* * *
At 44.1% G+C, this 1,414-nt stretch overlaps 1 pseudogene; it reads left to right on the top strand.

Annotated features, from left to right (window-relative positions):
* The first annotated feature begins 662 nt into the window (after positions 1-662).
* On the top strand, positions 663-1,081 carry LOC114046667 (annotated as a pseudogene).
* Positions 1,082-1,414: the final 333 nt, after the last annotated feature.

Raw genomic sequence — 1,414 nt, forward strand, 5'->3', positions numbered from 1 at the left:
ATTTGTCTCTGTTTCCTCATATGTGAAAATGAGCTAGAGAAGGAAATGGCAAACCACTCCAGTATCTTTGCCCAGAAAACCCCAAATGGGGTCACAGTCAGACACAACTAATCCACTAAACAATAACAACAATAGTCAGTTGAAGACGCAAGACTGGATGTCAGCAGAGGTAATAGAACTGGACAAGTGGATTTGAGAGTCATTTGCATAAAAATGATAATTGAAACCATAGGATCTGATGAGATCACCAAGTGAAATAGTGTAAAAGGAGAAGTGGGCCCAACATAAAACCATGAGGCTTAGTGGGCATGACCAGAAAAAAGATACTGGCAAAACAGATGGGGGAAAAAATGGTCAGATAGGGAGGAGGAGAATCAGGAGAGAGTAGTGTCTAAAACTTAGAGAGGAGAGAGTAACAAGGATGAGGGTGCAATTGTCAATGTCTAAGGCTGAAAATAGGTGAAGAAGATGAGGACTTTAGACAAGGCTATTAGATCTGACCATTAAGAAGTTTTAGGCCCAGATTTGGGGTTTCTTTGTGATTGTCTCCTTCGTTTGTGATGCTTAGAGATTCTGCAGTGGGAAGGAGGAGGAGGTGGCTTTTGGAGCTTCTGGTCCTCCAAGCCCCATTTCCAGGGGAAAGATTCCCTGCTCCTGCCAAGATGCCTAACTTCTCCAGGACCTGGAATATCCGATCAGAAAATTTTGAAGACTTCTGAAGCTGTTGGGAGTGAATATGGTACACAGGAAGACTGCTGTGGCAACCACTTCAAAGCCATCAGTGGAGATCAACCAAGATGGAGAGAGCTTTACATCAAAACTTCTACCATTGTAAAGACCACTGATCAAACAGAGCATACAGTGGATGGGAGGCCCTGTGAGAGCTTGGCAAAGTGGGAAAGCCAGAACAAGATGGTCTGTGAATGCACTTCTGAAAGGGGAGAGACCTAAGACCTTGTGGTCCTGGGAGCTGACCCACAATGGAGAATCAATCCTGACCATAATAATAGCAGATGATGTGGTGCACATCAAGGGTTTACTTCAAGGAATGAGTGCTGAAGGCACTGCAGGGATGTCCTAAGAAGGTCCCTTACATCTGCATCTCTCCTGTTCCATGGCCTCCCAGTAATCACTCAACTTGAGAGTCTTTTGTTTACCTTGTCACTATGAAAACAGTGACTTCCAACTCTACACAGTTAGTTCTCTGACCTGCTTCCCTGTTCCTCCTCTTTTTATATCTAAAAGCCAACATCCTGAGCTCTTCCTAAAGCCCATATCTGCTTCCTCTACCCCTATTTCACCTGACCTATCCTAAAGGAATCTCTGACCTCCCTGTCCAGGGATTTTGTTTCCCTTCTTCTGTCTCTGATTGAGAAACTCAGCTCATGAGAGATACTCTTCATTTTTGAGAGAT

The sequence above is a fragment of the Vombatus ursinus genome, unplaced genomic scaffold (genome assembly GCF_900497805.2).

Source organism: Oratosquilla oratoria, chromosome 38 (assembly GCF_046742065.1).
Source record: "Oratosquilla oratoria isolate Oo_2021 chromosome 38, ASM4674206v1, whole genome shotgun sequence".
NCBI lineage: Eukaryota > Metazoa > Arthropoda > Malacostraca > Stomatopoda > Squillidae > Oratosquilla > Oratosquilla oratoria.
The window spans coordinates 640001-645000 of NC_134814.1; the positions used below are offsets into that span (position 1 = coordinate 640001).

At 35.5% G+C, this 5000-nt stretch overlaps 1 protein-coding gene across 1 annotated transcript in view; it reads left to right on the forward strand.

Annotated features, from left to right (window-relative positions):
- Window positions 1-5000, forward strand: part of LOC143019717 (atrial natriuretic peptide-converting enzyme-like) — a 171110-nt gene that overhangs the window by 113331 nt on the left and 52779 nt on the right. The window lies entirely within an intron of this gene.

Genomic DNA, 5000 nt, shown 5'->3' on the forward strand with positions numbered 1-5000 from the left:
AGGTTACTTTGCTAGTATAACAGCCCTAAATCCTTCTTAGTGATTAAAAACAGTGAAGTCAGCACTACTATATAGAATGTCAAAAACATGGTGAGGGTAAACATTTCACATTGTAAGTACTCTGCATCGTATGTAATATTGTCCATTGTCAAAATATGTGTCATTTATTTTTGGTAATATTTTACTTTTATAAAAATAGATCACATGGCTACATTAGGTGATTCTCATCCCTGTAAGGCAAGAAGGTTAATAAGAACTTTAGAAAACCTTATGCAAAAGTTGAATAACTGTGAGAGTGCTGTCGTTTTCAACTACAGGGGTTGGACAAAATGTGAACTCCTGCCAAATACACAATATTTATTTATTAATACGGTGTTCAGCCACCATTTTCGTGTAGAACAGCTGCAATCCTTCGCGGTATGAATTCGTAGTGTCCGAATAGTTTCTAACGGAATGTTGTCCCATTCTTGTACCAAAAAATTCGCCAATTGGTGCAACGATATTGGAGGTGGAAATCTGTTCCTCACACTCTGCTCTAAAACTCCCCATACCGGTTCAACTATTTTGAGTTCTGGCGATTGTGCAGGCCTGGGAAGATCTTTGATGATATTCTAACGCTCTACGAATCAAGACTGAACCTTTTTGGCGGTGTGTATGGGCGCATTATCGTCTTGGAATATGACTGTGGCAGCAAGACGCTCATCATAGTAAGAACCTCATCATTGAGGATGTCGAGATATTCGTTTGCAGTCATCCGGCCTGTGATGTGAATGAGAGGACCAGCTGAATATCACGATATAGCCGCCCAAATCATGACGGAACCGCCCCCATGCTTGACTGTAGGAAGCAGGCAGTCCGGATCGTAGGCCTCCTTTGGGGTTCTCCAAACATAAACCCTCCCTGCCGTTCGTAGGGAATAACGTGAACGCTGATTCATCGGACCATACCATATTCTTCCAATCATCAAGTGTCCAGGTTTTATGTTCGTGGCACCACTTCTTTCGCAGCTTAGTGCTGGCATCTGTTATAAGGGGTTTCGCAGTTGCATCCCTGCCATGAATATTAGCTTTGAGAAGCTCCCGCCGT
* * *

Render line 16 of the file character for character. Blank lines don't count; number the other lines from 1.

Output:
Genomic DNA, 5000 nt, shown 5'->3' on the forward strand with positions numbered 1-5000 from the left: